1. Strips out all the extraneous, non-readable content at a URL. This includes HTML formatting, file “includes,” scripting code, whatever. That’s all removed via syntactic analysis, leaving a document that a machine can analyze for its content and one that you can read (if Zite figures it’s worthwhile).
  2. Analyzes each document via text mining and term extraction techniques, inferring the terms that succinctly capture and summarize what the content is about.
  3. Parses out the places, names and dates via entity extraction techniques.
  4. Characterizes the writing style, patterns of speech, and the length of sentences, phrases and words, all via semantic classifiers.[probably right, don’t mind if you delete from ‘which add…’to send of sentence]
  5. Lastly, collects metadata such as the author’s name, modifiers from user-added tags and comments, Twitter hash-tags, etc.

All these features—terms, entities, styles, metadata—define a model of what’s in a document, and they are carried forward with the document itself.

Modeling community

The aggregated habits and interests of a community of users can provide valuable recommendations for its members. You’ve likely experienced this via collaborative filtering from Amazon or Netflix. The heuristics correlate the habits of many users who are like you, in order to help derive what you will find relevant. Using a similar technique, Zite:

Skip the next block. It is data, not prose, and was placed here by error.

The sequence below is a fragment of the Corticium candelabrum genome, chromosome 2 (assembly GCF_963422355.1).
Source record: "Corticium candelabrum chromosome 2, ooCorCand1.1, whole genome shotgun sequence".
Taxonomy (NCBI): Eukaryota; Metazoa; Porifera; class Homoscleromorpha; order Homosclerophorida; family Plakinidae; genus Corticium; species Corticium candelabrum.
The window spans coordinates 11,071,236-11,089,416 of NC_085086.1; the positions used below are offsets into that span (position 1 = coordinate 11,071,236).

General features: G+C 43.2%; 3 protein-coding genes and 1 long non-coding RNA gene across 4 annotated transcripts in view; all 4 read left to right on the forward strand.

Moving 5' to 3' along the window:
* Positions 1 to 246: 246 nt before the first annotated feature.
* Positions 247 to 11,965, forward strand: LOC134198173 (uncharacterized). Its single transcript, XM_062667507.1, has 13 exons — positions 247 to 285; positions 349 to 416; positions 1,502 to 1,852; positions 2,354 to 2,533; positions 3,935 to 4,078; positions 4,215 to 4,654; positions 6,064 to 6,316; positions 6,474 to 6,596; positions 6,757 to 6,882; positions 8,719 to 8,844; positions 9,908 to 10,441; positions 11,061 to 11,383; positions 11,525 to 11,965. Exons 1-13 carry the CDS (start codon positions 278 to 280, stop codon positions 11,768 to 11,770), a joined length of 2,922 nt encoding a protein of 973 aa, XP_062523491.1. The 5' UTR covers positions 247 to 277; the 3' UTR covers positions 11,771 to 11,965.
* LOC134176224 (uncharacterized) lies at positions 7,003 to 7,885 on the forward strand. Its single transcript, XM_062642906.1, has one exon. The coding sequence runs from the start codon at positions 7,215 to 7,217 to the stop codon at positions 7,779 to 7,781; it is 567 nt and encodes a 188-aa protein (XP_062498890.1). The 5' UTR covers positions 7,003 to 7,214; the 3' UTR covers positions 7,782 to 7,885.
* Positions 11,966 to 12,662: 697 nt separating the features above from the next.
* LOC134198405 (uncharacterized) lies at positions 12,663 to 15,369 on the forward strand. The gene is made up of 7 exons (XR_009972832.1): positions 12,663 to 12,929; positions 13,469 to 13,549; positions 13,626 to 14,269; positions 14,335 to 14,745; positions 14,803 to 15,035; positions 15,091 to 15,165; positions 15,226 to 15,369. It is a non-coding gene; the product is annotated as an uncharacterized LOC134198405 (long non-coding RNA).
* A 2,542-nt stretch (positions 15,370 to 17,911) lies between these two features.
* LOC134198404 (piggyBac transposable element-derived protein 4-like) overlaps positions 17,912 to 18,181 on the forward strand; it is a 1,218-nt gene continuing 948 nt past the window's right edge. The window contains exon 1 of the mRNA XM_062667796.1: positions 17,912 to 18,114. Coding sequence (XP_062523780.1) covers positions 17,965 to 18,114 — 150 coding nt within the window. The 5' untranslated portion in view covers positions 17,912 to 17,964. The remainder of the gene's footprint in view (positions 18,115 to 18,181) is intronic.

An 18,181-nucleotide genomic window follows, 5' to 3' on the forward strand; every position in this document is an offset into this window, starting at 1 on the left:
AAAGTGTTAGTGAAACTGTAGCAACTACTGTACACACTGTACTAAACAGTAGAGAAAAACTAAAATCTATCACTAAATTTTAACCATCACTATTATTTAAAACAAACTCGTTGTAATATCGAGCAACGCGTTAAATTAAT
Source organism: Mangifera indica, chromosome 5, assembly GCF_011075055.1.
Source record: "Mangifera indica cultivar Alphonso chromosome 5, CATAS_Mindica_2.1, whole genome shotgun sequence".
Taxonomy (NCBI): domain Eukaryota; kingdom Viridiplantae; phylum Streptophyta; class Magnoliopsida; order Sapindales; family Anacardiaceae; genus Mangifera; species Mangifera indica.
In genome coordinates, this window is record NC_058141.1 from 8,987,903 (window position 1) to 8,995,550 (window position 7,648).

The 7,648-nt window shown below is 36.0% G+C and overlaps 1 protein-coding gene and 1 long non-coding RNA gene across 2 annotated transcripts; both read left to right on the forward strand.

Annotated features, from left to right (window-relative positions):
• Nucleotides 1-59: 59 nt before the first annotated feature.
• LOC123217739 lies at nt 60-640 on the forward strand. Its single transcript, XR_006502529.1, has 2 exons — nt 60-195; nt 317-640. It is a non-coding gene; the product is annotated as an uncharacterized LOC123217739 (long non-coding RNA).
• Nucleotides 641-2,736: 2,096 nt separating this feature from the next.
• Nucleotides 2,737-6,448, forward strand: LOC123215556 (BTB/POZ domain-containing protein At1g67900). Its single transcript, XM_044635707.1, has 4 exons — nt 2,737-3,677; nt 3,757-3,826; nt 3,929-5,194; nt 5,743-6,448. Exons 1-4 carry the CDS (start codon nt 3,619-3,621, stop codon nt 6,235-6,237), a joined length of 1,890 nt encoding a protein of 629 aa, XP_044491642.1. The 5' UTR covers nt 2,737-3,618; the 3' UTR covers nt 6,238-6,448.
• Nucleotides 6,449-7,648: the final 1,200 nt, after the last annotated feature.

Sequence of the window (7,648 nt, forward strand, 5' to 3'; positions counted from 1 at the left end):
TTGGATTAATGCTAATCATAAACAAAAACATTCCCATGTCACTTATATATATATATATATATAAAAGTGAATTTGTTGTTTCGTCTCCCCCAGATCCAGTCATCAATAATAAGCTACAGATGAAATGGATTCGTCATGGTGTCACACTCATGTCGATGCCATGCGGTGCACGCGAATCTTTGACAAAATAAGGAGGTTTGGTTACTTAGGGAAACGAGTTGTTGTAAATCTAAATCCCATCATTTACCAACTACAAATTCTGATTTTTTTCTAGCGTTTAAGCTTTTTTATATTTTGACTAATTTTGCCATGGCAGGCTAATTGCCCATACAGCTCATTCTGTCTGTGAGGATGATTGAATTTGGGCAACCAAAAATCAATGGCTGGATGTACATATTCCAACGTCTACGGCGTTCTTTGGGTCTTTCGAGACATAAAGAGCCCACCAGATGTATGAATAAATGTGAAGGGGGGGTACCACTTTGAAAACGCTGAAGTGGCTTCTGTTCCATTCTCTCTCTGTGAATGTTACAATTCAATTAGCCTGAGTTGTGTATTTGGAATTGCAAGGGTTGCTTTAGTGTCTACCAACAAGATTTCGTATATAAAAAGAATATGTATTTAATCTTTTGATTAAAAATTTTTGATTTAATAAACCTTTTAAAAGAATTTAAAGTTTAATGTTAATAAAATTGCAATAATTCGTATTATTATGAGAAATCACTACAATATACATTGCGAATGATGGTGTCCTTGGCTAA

1. Correlates relationships across millions of users and billions of documents, based on vetted data that Zite has captured from the social web. This creates a huge matrix of document-user relationships, derived from both Zite users and external data.
  2. Condenses these relationships into a few hundred features that characterize each user and each document. Later on, these features become the basis for matching each incoming document to your individual interests.

The process of condensing tends to “blur” the data a bit, and this is a good thing—it enables Zite to show you documents that are a little outside your direct interests, adding an element of serendipity and helping you to discover new things.

Modeling you

The more your friends and colleagues learn about you, the more enjoyable your conversations become. Zite works the same way—the more you interact with it, the smarter it gets about you, so the better it works at bringing you “what’s interesting”. To do this, Zite:

  1. Tracks the specific topics you say you’re interested in and lets you create a Section in your Zite app for each one.
  2. Quietly watches what you read and don’t read, and uses machine learning to infer your degree of interest in each document.
  3. Asks for feedback in the form of thumbs-up / thumbs-down ratings as well as labeled click-boxes so you can ask for more stories from specific sources, specific authors, or on specific topics. These could be popular sites or lesser-known blogs, news items or editorials, and so on.